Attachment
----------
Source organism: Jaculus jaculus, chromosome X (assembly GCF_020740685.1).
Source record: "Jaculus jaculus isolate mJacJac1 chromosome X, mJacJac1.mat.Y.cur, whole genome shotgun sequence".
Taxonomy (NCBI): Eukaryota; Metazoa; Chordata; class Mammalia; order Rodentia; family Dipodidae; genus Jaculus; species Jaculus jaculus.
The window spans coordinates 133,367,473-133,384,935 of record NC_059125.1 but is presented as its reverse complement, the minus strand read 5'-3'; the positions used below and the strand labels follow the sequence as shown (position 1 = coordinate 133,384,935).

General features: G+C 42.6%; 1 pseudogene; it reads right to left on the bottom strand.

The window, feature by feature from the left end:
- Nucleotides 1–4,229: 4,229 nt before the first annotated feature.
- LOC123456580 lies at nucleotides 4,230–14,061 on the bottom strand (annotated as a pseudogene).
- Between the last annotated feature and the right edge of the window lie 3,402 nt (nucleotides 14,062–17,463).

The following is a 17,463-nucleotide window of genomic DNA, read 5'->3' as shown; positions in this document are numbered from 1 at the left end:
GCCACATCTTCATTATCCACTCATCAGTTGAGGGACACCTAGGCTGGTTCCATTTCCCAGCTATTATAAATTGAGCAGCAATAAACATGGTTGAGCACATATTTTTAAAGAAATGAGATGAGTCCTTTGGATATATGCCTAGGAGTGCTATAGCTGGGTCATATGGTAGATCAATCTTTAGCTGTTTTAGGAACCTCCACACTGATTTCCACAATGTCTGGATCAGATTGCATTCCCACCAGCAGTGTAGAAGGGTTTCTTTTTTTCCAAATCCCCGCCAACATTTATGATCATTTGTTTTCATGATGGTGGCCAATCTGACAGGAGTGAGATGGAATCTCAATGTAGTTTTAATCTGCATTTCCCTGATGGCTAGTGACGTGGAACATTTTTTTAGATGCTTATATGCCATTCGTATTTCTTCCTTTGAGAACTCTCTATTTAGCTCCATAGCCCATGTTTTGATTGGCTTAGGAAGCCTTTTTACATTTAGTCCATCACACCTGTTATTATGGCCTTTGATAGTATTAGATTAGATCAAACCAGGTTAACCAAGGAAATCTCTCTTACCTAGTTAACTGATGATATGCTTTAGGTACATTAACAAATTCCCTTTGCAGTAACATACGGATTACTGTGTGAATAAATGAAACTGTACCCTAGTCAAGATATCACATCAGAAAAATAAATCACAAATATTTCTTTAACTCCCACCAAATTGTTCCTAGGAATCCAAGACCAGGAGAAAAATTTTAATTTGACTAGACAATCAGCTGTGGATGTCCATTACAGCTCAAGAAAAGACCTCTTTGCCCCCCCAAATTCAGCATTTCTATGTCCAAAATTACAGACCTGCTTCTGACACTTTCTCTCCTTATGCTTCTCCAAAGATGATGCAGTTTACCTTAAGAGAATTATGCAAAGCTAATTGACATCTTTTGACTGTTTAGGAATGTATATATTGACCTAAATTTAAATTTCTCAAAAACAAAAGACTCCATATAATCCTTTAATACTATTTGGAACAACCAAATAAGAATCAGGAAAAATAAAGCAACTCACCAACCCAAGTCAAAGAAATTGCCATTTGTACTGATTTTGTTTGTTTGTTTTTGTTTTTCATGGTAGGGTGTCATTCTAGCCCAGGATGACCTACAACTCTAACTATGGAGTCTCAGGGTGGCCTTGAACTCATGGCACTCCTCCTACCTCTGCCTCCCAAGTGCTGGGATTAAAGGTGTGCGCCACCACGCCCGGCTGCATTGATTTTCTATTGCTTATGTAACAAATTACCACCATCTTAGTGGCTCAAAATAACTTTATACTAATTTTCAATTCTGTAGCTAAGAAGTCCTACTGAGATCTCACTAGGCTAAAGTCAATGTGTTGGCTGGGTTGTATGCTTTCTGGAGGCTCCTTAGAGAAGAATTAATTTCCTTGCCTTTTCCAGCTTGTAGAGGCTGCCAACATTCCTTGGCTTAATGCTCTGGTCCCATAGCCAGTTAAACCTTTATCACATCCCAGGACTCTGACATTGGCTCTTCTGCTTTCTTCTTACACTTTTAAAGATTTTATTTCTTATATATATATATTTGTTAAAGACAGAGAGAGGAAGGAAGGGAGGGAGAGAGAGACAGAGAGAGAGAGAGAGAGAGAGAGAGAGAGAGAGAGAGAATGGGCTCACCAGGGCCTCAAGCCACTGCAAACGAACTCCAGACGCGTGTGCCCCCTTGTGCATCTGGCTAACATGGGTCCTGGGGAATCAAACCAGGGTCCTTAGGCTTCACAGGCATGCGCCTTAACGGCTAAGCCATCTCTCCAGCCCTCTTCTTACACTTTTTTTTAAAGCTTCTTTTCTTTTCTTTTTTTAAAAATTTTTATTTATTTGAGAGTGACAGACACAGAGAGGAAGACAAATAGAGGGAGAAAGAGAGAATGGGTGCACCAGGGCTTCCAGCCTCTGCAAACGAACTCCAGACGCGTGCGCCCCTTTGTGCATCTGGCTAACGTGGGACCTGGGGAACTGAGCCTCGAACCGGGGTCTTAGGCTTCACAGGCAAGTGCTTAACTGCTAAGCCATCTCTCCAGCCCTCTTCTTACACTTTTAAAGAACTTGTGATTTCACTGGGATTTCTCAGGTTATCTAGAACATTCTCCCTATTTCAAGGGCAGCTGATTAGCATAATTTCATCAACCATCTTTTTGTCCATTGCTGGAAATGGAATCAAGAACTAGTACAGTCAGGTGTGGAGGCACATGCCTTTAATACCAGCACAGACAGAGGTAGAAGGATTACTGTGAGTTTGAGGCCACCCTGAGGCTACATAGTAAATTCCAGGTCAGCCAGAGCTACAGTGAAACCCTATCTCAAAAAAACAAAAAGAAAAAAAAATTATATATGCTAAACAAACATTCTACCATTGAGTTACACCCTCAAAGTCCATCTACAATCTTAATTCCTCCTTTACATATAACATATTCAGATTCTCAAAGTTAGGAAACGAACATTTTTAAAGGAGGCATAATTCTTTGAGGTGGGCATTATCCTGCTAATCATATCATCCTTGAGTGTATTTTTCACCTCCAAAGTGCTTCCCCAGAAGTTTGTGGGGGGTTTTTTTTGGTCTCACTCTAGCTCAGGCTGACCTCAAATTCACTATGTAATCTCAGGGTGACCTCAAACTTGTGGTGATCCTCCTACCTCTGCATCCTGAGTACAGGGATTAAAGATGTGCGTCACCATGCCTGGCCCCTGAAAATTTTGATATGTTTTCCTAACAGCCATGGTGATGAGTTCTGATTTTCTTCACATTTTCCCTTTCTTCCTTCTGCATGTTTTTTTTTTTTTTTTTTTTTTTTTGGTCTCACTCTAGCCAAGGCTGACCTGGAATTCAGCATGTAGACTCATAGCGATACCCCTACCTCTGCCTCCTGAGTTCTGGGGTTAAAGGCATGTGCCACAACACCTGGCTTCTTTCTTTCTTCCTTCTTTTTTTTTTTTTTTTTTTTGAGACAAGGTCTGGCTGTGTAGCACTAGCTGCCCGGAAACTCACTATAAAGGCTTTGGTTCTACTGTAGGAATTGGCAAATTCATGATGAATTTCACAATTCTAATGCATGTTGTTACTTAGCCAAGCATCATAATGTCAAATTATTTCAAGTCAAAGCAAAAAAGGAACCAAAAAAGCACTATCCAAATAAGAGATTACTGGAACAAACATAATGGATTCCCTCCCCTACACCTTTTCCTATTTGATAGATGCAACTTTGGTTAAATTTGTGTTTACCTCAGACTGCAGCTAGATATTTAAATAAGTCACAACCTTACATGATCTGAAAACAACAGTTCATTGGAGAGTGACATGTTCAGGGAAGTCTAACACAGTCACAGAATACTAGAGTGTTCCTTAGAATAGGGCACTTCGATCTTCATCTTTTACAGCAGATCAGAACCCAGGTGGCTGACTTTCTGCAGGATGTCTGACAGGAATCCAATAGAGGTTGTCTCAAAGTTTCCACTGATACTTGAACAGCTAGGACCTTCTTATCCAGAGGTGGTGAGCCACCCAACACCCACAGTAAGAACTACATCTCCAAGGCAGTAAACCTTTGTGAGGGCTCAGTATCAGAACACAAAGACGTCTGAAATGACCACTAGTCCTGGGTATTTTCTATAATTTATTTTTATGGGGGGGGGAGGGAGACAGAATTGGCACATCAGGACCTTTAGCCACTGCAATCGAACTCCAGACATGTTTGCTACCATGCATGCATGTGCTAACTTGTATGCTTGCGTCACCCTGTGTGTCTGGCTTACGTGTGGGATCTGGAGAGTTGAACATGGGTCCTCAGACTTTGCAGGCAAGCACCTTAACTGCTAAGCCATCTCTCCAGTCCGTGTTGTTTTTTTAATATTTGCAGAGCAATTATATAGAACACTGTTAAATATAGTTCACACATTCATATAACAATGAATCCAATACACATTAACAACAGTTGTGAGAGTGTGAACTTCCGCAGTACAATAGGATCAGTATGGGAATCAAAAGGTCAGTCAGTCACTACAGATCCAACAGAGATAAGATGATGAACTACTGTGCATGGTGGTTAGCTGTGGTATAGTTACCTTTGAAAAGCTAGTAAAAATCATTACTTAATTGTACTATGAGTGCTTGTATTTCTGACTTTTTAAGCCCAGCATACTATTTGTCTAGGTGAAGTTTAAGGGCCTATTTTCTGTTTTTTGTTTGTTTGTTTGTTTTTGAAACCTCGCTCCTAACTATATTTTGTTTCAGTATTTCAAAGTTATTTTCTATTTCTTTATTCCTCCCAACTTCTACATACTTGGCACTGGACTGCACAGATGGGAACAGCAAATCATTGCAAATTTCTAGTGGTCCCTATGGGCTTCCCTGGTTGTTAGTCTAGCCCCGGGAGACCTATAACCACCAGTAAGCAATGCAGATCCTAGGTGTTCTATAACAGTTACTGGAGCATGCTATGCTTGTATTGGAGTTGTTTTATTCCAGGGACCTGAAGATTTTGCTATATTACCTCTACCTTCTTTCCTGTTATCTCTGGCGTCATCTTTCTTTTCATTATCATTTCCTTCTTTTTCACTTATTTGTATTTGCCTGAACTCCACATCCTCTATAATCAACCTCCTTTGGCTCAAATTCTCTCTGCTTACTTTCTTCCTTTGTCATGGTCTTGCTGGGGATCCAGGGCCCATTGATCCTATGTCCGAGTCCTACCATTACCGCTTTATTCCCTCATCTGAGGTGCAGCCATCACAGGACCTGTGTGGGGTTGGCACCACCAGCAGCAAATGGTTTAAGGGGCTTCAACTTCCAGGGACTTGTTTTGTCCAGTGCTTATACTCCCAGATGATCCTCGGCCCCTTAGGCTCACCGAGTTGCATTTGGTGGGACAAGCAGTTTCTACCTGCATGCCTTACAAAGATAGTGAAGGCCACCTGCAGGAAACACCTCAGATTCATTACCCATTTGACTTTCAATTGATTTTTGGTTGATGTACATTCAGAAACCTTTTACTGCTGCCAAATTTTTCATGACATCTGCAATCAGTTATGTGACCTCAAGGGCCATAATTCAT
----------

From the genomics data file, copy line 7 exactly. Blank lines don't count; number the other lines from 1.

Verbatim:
- Nucleotides 1–4,229: 4,229 nt before the first annotated feature.